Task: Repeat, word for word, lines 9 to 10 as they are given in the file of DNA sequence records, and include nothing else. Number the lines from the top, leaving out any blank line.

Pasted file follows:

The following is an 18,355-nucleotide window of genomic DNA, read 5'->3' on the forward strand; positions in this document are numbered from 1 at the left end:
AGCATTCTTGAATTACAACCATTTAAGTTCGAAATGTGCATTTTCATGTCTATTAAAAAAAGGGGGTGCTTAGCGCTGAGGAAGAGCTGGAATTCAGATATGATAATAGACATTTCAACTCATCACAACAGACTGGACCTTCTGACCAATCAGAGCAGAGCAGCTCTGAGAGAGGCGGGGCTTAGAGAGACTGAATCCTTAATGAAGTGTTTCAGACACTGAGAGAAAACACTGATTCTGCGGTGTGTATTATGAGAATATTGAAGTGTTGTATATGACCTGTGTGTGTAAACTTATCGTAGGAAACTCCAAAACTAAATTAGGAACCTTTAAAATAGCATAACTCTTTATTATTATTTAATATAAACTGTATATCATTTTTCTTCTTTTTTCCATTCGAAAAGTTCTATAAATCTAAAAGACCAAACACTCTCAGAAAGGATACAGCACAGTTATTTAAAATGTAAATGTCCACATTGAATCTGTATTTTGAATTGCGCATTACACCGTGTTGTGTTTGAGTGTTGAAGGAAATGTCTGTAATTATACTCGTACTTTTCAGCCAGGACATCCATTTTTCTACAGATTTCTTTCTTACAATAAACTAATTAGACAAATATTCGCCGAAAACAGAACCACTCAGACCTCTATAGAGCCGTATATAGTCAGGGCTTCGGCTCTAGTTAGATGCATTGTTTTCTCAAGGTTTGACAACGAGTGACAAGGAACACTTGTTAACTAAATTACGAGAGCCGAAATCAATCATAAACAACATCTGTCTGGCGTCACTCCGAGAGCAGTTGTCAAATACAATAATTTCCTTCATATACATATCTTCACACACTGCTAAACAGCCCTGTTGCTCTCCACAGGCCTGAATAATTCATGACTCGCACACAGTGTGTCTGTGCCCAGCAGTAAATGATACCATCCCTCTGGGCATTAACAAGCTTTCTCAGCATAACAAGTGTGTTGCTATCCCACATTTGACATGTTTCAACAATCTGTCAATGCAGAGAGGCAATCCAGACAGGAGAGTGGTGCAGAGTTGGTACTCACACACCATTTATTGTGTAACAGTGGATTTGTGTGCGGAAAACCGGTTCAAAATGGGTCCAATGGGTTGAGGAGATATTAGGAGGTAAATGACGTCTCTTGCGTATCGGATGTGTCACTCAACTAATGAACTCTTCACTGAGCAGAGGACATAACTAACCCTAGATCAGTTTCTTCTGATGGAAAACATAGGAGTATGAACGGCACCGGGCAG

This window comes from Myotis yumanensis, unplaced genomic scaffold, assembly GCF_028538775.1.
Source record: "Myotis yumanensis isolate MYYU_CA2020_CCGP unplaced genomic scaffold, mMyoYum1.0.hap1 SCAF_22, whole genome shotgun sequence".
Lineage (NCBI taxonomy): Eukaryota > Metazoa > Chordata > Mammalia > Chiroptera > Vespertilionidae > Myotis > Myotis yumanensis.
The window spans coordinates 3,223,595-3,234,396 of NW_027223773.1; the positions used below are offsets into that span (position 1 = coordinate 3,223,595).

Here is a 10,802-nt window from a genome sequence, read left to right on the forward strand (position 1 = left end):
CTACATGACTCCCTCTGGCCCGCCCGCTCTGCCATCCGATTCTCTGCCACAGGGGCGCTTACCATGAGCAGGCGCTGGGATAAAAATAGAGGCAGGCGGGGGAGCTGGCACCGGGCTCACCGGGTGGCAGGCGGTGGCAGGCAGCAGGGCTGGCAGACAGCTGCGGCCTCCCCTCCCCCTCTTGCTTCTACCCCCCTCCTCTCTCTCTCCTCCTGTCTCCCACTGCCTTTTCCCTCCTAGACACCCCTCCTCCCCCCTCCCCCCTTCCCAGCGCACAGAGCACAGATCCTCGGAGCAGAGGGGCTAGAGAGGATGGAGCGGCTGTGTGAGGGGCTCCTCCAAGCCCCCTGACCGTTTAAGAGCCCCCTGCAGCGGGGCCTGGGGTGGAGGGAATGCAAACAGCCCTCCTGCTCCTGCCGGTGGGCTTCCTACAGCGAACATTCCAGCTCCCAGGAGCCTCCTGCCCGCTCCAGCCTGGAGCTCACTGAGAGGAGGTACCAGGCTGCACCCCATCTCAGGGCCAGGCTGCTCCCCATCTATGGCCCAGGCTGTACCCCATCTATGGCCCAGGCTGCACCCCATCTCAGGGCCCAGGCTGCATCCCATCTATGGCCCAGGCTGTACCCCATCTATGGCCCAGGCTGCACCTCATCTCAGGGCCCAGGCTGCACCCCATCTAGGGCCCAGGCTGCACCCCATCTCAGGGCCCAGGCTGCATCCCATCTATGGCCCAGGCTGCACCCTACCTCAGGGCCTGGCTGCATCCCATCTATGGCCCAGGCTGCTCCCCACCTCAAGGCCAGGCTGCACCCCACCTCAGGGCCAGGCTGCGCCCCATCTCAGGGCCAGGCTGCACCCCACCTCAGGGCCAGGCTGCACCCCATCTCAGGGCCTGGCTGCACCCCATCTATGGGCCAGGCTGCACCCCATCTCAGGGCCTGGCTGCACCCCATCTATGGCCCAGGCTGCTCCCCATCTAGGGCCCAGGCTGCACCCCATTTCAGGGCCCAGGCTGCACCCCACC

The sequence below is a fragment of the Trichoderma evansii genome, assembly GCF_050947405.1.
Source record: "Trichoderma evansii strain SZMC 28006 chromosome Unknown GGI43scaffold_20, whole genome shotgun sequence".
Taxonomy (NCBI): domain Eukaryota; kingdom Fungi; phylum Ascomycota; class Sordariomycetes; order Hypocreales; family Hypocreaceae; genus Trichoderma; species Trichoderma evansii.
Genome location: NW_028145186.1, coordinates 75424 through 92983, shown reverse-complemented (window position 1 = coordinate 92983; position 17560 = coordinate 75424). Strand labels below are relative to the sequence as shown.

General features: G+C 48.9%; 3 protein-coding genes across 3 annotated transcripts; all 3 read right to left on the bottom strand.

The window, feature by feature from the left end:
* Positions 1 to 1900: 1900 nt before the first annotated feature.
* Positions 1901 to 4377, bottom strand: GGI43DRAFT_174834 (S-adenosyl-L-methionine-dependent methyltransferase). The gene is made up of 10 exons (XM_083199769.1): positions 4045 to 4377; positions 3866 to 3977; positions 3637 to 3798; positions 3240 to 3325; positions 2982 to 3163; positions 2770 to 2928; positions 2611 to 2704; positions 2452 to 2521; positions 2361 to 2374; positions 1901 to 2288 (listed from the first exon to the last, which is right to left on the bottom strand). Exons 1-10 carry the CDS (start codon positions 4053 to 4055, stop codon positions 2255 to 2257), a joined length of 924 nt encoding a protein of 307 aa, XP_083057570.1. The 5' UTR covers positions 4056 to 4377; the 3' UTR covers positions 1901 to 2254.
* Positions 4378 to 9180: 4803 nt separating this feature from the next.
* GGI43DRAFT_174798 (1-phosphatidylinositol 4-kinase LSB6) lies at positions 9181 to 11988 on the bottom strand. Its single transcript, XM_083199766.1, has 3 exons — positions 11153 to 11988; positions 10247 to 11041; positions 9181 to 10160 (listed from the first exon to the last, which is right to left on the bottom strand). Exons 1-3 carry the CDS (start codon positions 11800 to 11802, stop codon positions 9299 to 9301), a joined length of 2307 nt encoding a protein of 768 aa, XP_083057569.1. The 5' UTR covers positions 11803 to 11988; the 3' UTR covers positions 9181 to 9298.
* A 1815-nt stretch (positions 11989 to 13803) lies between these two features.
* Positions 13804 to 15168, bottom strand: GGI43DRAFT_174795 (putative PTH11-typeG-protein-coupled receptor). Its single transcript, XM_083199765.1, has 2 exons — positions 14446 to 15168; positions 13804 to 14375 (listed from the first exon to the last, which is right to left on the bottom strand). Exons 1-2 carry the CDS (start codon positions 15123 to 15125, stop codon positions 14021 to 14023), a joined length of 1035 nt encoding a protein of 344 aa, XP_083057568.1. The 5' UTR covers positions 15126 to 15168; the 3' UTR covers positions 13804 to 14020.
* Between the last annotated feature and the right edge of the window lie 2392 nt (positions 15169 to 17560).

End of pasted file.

The sequence below is a fragment of the Trichoderma evansii genome, assembly GCF_050947405.1.
Source record: "Trichoderma evansii strain SZMC 28006 chromosome Unknown GGI43scaffold_20, whole genome shotgun sequence".